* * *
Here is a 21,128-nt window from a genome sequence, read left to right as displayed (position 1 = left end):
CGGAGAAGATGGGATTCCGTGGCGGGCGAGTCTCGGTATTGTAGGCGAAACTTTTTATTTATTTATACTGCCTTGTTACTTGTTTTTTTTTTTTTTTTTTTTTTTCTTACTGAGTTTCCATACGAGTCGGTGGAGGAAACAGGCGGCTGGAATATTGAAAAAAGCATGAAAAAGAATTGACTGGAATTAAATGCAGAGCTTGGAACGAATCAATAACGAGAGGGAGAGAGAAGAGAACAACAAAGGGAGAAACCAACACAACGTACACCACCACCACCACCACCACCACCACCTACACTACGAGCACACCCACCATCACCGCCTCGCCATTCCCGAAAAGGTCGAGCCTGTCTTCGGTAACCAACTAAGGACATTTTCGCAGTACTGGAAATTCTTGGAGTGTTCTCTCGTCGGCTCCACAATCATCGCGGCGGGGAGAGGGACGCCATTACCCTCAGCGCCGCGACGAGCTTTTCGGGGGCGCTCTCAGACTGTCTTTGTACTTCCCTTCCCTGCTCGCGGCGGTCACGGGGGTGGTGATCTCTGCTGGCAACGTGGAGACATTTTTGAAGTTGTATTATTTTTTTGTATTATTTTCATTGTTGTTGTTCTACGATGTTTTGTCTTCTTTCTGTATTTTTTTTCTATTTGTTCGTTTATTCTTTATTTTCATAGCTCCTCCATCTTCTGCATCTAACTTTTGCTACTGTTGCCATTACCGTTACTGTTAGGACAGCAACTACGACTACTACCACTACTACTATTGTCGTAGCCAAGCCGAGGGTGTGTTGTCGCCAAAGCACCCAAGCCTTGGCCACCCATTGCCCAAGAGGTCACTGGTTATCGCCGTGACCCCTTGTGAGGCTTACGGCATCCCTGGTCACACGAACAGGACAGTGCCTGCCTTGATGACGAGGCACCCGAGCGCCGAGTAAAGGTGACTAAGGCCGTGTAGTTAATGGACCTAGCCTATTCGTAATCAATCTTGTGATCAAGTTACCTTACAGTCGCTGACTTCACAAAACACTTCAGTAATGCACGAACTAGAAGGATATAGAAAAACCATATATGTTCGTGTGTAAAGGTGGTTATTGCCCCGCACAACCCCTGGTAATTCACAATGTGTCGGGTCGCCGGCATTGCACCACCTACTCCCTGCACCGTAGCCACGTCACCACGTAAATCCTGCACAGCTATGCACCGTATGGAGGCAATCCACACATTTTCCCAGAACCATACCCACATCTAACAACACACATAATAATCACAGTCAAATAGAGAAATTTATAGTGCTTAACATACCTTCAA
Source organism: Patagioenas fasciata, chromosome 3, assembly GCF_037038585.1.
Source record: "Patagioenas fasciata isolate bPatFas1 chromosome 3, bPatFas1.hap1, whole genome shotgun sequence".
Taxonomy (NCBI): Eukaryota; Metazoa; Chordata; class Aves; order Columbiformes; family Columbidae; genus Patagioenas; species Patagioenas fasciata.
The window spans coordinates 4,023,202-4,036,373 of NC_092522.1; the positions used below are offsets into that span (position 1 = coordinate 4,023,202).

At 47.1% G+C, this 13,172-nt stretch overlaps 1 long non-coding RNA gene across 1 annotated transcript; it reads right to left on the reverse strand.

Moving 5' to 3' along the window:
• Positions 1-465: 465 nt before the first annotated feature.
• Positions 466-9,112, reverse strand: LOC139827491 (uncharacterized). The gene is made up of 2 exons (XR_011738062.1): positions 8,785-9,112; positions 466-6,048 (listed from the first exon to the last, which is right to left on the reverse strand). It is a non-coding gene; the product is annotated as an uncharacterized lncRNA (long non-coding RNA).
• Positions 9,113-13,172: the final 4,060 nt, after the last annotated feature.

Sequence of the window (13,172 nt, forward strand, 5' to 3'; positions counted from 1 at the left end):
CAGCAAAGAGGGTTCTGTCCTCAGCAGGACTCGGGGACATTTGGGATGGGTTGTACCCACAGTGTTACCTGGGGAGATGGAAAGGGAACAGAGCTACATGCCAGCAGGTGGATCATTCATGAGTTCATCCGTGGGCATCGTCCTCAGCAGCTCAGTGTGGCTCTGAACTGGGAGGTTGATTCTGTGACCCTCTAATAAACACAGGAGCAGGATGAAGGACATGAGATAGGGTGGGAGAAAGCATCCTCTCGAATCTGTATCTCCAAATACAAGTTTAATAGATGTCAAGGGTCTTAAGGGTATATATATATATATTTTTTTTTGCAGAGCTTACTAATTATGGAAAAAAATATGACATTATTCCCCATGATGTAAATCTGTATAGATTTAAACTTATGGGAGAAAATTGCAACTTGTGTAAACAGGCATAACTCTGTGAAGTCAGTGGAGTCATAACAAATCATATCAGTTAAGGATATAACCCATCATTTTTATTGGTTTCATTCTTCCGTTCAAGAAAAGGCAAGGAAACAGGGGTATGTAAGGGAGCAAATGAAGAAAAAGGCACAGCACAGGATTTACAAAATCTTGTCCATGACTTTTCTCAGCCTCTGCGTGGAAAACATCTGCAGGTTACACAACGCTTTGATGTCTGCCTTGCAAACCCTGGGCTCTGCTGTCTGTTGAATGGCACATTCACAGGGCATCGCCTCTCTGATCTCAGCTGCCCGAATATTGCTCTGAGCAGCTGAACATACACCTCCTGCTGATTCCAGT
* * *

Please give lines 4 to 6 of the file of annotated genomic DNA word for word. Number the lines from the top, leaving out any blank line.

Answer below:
Source record: "Patagioenas fasciata isolate bPatFas1 chromosome 3, bPatFas1.hap1, whole genome shotgun sequence".
Taxonomy (NCBI): Eukaryota; Metazoa; Chordata; class Aves; order Columbiformes; family Columbidae; genus Patagioenas; species Patagioenas fasciata.
The window spans coordinates 4,023,202-4,036,373 of NC_092522.1; the positions used below are offsets into that span (position 1 = coordinate 4,023,202).